They might be silent. They might not be storming CNBC. They might be leaning on their lobbyists too much.
But believe you me - many think these tariffs stink.
American business believes that tariffs will do more harm than good in bringing about an improvement in intellectual property protection for American companies in China.
Business wants to see solutions to the issues, not just sanctions.
Business wants to see certainty, not just campaign rhetoric.
It has repeatedly been said for years, everyone agrees China needs to adopt a stricter deterrent against counterfeiting and IP theft - including doing away with joint venture and business licensing requirements that can be used to mandate technology transfers to gain market access. Even businesses headquartered in China know the current IP regime is not world class and will hinder China's rise.
What Trump should be doing is leading.
Harnessing a focused effort using the extensive resources of the US government to fix these IP problems is better than imposing tariffs that will bring collateral damage to American households, farmers, and manufacturers.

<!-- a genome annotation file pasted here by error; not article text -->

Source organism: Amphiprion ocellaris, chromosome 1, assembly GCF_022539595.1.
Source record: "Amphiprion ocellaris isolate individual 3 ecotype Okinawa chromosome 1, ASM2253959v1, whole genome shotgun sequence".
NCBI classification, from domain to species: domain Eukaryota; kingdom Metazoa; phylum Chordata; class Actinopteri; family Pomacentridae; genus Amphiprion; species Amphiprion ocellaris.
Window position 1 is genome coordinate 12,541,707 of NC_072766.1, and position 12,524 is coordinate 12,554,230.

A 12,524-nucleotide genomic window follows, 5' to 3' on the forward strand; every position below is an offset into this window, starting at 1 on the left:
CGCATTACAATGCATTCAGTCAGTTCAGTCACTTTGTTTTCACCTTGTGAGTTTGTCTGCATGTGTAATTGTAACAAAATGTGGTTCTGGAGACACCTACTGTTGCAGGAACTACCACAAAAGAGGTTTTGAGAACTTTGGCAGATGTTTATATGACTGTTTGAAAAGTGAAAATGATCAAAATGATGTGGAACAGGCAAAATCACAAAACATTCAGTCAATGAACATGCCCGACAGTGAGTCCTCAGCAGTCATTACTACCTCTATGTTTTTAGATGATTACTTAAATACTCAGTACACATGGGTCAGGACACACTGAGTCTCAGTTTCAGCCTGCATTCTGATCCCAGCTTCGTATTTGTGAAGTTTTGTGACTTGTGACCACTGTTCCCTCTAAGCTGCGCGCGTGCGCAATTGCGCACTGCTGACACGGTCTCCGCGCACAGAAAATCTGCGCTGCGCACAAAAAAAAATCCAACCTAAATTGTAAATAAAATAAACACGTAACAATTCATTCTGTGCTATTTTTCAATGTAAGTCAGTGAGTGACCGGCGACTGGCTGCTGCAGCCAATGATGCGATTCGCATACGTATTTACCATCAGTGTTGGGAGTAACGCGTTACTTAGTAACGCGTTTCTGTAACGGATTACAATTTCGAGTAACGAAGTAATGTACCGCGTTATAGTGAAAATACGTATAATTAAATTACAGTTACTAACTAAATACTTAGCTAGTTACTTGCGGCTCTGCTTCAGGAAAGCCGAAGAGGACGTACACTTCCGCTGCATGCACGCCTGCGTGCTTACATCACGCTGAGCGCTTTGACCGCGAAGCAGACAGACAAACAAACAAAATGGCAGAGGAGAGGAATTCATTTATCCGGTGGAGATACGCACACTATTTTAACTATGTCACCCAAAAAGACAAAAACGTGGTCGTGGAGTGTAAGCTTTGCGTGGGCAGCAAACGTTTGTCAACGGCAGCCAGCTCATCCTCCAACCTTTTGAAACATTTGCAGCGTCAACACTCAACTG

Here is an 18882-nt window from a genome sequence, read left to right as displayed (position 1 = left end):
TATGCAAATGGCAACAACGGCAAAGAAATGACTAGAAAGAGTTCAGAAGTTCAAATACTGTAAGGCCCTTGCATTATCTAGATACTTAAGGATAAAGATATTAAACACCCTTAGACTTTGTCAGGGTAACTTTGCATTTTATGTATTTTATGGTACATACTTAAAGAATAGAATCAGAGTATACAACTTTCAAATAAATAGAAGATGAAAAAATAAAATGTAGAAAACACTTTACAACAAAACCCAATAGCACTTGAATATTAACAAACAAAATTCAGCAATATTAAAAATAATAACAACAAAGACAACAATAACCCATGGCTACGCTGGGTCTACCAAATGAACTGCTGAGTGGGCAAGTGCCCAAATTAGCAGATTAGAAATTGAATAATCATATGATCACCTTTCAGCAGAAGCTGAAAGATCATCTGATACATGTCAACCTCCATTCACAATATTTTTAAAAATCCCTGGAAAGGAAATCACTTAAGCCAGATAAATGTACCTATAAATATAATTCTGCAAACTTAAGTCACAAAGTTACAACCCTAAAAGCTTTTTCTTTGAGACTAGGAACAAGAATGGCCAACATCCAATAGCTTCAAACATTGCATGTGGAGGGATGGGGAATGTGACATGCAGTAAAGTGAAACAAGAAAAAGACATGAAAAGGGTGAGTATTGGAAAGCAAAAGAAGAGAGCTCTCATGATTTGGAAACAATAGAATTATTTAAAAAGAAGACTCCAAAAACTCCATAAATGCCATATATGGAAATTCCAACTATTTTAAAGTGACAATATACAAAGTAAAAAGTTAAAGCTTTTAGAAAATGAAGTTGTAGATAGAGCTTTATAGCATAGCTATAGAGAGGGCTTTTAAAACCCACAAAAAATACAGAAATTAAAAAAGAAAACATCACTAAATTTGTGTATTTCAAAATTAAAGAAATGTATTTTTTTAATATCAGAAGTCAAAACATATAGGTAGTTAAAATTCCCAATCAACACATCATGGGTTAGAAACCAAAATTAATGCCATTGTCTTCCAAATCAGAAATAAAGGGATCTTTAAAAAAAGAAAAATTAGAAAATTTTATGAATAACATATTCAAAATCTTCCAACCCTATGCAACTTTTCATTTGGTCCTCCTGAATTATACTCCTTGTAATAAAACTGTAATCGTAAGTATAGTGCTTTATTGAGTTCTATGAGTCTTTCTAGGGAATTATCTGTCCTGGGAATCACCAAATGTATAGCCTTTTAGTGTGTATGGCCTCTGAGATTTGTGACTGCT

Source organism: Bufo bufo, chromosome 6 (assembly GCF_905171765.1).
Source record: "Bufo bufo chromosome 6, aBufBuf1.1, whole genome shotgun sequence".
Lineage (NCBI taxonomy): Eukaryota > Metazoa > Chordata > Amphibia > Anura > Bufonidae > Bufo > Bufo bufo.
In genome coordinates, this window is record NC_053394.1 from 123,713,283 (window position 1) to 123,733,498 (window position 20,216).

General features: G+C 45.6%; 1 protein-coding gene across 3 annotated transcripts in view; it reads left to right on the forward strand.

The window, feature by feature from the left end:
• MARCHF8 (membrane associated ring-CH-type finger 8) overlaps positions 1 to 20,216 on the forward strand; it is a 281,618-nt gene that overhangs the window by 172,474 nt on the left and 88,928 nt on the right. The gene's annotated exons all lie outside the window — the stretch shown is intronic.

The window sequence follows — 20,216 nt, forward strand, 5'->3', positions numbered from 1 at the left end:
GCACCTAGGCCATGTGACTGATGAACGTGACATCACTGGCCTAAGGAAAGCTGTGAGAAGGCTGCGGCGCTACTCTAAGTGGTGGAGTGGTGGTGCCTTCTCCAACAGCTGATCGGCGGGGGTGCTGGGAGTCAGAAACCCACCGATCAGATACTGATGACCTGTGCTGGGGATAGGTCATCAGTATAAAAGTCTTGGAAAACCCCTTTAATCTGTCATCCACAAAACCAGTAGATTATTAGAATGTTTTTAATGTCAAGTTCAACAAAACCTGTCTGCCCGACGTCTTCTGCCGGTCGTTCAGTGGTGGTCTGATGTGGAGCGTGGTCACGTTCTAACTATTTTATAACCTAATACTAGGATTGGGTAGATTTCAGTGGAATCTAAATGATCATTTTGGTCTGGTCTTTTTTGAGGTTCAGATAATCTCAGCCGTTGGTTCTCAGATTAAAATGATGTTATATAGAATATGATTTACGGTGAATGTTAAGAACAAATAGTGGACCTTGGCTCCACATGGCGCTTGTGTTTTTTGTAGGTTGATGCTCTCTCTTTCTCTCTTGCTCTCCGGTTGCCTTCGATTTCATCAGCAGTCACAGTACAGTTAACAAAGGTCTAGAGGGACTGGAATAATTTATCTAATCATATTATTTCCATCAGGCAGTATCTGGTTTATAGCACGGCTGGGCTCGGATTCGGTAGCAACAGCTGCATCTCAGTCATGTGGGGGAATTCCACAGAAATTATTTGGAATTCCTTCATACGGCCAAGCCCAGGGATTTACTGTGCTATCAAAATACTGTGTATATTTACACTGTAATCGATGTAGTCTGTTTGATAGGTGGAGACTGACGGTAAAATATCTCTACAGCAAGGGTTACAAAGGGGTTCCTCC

Trump seems content to enter a fight and throw the first punch. It has yet been made clear to me what happens when the other side punches back. I mean, he isn't fighting mano a mano. Beijing has a say in all this, and not to mention Brussels and even Brasília.
As the business guru Mike Tyson stated: "Everyone has a plan 'till they get punched in the mouth."
Marc A. Ross specializes in global communications and thought leader management at the intersection of politics, policy, and profits. Working with boardrooms and C-Suite executives from multinational corporations, trade associations, and disruptive startups, Marc helps leaders create compelling communications, focused content, and winning commerce.